Bad UI – Bit.ly sign up form


Which form should I fill in to sign up to bit.ly?

Okay it doesn’t take a rocket scientist to work out that the form on the left is the actual sign-up form. BUT when I was presented with the page I was immediately drawn to the “Tweet from bit.ly” pannel. I though, perhaps I could use my Twitter credentials to sign up.

Being the curious guy that I am, I decided, to just enter my details and click sign up. That when I got the customary error traps.

Hey Bit.ly how about doing a Five Second Test? I’m certain you’ll find the visual prominence of the “Tweet from bit.ly” panel overpowers your goal of getting people to sign-up to the service.

My advice

Move it to after the sign up process is complete or at the very least, reverse out the panels.

P.s. Why would I actually want to tweet from bit.ly what’s the sell?

Bad UI – Which icon is delete?


Web outlook task bar showing X and recycle bin for delete

Which icon should I click to delete a selected message?

  • If you chose the ‘X’ then yep you’re way smarter then I am 🙂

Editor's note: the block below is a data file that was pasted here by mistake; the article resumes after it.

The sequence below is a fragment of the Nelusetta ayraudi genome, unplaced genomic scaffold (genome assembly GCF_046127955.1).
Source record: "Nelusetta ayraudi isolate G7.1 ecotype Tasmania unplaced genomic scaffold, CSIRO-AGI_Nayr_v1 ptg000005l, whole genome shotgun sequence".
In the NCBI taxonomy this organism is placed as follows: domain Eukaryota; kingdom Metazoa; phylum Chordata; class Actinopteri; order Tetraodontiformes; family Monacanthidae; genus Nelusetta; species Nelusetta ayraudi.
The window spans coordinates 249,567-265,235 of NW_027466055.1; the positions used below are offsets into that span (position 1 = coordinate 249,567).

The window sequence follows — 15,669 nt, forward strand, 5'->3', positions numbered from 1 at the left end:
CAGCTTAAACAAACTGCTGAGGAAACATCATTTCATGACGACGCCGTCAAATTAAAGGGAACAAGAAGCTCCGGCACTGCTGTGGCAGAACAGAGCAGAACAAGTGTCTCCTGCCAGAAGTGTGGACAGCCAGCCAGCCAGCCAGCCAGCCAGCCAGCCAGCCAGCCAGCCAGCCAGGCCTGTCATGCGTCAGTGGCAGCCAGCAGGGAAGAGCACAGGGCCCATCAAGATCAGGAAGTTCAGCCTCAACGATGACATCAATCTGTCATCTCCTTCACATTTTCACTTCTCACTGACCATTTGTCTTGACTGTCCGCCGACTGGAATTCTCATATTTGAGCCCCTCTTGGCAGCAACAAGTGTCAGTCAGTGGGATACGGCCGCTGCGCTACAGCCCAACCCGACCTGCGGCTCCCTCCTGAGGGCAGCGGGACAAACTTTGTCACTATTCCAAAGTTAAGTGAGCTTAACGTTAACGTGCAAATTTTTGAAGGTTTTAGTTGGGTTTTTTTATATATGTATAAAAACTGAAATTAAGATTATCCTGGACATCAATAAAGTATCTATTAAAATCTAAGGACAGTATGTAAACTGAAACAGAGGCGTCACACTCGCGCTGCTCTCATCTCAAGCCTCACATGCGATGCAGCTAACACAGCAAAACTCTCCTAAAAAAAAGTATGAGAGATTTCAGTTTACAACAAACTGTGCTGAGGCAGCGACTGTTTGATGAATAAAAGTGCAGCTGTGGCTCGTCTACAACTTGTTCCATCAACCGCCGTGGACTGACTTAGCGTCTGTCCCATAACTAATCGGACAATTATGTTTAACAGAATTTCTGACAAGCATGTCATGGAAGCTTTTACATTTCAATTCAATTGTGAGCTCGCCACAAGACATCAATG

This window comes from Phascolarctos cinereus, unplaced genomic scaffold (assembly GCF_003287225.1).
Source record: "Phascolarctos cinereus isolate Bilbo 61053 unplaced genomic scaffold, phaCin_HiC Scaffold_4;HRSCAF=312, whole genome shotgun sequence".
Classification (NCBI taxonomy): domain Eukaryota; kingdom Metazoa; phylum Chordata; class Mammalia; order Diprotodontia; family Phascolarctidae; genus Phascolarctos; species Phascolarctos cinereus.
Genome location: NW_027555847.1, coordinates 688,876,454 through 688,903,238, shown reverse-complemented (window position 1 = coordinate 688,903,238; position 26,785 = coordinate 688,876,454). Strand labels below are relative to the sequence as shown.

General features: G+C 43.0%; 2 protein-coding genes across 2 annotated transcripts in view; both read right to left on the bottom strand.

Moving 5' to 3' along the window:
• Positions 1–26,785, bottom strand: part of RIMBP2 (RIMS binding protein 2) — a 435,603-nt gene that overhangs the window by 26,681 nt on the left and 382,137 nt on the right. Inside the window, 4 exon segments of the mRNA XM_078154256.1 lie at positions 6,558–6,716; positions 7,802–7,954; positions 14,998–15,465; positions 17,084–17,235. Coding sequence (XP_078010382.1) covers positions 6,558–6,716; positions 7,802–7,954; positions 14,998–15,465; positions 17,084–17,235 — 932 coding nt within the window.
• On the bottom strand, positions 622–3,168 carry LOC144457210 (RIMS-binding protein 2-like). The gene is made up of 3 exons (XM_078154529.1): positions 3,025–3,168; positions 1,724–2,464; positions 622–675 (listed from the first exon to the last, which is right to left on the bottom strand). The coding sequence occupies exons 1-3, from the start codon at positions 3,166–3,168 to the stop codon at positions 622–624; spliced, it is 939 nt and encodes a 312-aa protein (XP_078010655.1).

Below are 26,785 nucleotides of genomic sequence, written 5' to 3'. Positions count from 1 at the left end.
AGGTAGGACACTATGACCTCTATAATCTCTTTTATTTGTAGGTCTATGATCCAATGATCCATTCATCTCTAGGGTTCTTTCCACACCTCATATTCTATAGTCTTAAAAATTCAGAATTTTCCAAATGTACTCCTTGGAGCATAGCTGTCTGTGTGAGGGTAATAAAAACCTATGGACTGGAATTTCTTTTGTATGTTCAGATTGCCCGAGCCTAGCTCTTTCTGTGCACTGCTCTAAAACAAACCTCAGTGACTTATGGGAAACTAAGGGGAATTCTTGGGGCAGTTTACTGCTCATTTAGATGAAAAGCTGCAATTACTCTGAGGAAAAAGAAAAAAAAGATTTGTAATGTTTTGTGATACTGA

• If you chose the Recycle bin then you’ve just emptied your deleted messages.

Two function on the page which do very different things but both use a standard visual vocabulary for the delete function. On the messages screen what is the most important function? To delete a message or to empty your delete messages folder?

Don’t make this mistake.

Think about the context a task exists in and simplify your UI to match the users mental model. Global actions should be reserved for an area of the screen which is away from contextual, task based actions.

Daniel Kahneman: The riddle of experience vs. memory [and its implication for user experience]


http://video.ted.com/assets/player/swf/EmbedPlayer.swf

Pointed out by @sparklypips – A fascinating video on the memory of events.

Daniel Kahneman gives an insightful TED talk on the science of happiness and the role “the experiencing self” and the “remembering self” plays in our perception of events.

The huge implication for designing the user experience is capture in the (rather grim) colonoscopy story which describes the experience of Patient A and Patient B.

Patient B experienced more pain throughout the procedure but when they were both asked to remember the event later Patient A remembered a worse experience. This was because the pain Patient A remembered at the end of the procedure dwarfed the relatively “good” experience they had throughout the reset of the procedure.

In terms of UX design it shows a good user experience can be entirely undone if the exit point (or offline process) is inconsistent with a good online experience.